Gericom’s home-turf advantage also means that it can, for example, ship 7,000 units overnight to the main distribution centers for leading European retailers such as MediaMarkt, Lidl, Carrefour or Dixons without breaking a sweat.

And relying on local sales support and marketing initiatives rather than trying to centralize or even regionalize means that local buyers feel that the machines cater to them – whether the band name on the box is Gericom, Gerico, a Dixon line or something else.

“We can’t possibly compete with big vendors in the corporate market,” Oberlehner said, “where you have multinational needs. But likewise, the multinationals can’t compete with us in providing local support and computers that local people need. It’s not a question of price; it’s a question of tuning the products to meet the needs of each local market.”

Gericom keeps its focus on mobility. It was the first notebook maker to introduce a GPRS-enabled notebook computer, and it followed up with partly “ruggedized” notebooks aimed at the upper portion of its lower-end market.

Into the future, Oberlehner is counting on an “enormous potential” for replacing desktop computers with laptops in Europe. It cites research that says that fewer than 60 percent of German households own a computer, for example, and of those, only 15 percent have a laptop.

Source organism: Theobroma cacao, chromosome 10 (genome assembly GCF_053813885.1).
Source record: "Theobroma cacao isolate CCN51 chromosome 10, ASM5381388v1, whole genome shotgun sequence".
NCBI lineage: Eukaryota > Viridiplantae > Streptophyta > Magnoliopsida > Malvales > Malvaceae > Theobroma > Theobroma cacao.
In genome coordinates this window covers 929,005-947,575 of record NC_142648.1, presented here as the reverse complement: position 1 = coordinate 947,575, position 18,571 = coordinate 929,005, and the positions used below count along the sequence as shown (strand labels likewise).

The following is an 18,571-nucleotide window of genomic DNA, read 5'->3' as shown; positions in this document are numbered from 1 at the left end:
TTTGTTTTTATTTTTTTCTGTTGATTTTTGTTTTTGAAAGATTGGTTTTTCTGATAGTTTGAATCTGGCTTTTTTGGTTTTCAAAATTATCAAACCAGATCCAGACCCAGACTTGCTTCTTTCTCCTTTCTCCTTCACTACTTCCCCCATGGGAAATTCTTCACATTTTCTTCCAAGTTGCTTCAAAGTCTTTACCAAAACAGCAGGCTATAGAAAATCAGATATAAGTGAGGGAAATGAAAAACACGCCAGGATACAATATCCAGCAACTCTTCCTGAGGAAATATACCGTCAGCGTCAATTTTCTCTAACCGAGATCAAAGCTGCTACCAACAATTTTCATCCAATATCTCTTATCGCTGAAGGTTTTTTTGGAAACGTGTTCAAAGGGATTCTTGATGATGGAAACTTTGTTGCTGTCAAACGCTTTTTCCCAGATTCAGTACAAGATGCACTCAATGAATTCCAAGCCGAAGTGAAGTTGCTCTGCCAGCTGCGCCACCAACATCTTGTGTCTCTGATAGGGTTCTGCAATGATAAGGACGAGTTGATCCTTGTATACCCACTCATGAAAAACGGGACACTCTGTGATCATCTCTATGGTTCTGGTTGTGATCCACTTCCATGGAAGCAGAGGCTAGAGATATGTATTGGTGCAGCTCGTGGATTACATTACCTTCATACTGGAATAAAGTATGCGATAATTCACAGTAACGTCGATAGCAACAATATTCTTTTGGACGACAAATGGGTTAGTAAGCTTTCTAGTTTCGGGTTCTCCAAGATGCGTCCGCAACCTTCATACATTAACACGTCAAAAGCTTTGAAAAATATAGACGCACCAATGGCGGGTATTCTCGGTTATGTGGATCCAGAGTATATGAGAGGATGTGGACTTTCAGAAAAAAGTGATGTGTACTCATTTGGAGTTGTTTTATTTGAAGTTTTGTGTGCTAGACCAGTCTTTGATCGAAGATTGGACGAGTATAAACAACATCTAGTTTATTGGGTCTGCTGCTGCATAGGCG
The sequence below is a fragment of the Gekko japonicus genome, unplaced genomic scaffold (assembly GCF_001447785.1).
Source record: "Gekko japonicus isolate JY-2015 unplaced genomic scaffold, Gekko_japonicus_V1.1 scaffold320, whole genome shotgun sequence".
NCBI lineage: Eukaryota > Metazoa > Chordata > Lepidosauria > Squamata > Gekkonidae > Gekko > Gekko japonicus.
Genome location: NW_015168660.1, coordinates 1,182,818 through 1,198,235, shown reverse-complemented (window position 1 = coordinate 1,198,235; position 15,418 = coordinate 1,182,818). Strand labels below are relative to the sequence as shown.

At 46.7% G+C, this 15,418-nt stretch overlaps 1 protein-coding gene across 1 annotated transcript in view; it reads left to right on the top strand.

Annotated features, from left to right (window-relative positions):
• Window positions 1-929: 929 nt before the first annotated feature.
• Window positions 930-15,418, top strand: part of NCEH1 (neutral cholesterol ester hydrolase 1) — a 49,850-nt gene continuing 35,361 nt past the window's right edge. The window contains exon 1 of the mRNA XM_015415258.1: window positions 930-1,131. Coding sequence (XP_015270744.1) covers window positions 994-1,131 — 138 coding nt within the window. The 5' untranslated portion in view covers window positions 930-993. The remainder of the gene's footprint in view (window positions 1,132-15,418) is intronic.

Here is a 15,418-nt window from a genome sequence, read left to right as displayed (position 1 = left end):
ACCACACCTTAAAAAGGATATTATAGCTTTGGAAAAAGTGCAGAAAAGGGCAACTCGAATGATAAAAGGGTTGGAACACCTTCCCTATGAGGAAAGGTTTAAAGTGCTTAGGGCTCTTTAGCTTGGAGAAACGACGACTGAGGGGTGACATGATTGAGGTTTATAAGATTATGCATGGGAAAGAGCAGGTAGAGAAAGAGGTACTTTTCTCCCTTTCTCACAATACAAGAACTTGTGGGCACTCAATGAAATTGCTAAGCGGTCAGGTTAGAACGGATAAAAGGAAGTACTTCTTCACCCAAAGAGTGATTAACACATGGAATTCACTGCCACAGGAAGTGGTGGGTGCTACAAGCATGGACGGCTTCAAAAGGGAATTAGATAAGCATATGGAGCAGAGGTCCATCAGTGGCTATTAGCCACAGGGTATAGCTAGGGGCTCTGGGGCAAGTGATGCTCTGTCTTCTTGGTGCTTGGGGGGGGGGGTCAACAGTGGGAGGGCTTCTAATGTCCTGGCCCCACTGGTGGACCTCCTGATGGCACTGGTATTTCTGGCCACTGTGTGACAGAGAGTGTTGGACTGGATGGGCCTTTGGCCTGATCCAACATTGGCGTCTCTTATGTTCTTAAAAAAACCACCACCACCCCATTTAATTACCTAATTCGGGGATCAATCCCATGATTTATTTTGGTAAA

E-Tail Sales Burst Through The Rooftops

From the U.S. bellwether to the German catalog retailer to in Hong Kong, online shops around the world are hoping for a holiday season of double-digit sales growth – a small beacon of light amid stock downturns, flagging tech spending and stagnant corporate sales.

Leading the charge is Europe, where some forecasts even call for triple-digit increases over last year.

“We have seen a growth rate this year in excess of 100 percent,” said Jon Prideaux, executive vice president of Virtual Visa Europe. “A given retailer might not see precisely that, but we’ve seen monthly sales increases of 18.5 percent, so a double or more increase over last year is very likely.”

European e-tailers are gaining over the pioneering Americans because more consumers who are relatively new to the Internet are in Europe, said Japp Favier, research director at Forrester Research Inc.’s European operations. The United States has fewer newcomers, so growth is somewhat flatter this year.